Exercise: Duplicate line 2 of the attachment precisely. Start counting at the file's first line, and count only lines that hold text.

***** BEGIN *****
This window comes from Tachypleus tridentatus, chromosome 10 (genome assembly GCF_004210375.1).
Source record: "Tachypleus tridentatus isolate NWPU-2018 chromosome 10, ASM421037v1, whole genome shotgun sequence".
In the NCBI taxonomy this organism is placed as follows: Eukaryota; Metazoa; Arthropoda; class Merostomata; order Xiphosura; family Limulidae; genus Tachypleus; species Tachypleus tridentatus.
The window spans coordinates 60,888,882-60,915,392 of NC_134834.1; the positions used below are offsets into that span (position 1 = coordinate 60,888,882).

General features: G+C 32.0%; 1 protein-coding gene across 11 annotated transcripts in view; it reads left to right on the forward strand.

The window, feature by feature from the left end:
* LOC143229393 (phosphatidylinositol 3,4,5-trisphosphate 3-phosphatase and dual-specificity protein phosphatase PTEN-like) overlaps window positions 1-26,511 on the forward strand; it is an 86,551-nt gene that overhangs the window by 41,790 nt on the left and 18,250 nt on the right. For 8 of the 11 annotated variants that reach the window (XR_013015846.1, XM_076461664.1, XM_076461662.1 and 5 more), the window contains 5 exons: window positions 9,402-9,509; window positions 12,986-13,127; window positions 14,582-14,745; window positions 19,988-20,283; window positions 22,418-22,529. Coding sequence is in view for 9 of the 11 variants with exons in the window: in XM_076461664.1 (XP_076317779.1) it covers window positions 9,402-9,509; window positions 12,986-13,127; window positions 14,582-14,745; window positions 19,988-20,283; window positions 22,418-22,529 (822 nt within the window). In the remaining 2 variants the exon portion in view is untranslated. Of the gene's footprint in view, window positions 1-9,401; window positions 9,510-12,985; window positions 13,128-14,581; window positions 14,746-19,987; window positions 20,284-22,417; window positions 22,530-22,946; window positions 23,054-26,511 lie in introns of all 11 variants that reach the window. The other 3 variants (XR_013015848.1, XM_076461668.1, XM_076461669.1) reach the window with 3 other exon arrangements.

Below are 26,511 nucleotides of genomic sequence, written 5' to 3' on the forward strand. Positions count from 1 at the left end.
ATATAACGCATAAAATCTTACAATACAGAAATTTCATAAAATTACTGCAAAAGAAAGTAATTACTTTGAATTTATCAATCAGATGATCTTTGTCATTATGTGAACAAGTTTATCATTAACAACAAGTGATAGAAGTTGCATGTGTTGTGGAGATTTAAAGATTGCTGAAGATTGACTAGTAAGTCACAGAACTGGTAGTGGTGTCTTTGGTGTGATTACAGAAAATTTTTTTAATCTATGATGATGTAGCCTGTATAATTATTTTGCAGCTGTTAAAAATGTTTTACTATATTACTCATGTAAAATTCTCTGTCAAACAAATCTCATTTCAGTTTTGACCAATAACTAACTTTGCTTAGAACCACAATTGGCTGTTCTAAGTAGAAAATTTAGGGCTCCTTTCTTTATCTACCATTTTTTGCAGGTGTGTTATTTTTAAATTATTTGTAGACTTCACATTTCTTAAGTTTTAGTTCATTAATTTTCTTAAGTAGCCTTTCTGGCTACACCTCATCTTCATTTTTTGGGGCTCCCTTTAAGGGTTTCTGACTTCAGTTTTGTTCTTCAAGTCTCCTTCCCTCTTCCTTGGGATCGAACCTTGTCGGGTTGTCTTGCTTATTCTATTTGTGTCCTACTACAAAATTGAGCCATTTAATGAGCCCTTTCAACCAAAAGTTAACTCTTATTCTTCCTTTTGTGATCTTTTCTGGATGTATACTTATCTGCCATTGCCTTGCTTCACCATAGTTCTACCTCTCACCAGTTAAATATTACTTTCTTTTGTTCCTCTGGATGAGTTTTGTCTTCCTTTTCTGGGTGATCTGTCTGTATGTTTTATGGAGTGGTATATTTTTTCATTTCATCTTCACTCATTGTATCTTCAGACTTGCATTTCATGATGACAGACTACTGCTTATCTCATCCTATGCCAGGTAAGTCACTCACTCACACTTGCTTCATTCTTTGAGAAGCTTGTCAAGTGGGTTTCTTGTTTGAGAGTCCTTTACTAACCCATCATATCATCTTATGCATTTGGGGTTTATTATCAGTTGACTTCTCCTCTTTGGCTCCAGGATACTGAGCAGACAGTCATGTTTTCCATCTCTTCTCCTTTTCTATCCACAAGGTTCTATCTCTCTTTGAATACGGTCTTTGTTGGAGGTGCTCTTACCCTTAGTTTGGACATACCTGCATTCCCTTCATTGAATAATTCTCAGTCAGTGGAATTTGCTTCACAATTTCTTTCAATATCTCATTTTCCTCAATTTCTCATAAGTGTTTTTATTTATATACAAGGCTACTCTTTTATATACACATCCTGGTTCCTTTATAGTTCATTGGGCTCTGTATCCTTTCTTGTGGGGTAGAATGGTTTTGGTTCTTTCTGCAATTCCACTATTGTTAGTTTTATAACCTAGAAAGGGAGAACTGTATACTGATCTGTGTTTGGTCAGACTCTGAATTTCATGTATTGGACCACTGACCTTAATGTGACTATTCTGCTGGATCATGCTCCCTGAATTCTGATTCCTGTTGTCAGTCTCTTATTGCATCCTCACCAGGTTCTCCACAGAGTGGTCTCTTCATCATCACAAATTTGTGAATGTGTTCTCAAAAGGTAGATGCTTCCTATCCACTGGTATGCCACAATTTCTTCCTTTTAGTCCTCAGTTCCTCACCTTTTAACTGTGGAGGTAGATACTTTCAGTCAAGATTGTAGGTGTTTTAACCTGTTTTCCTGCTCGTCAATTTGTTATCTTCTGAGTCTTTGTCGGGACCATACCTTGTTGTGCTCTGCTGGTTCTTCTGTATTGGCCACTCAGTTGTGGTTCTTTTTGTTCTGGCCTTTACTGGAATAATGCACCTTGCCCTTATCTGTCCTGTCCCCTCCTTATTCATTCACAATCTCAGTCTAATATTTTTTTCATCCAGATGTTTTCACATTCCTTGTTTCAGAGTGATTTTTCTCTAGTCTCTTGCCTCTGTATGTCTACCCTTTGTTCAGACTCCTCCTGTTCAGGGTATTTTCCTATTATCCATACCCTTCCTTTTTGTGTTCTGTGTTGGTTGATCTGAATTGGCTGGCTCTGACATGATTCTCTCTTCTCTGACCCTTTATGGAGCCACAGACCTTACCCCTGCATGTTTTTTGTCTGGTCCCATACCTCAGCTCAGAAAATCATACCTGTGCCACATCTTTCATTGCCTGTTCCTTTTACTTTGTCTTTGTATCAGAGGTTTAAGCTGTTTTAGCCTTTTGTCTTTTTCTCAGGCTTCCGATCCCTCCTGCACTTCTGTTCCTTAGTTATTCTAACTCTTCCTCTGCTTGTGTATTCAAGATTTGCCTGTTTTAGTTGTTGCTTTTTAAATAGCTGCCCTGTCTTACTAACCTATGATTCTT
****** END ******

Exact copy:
Source record: "Tachypleus tridentatus isolate NWPU-2018 chromosome 10, ASM421037v1, whole genome shotgun sequence".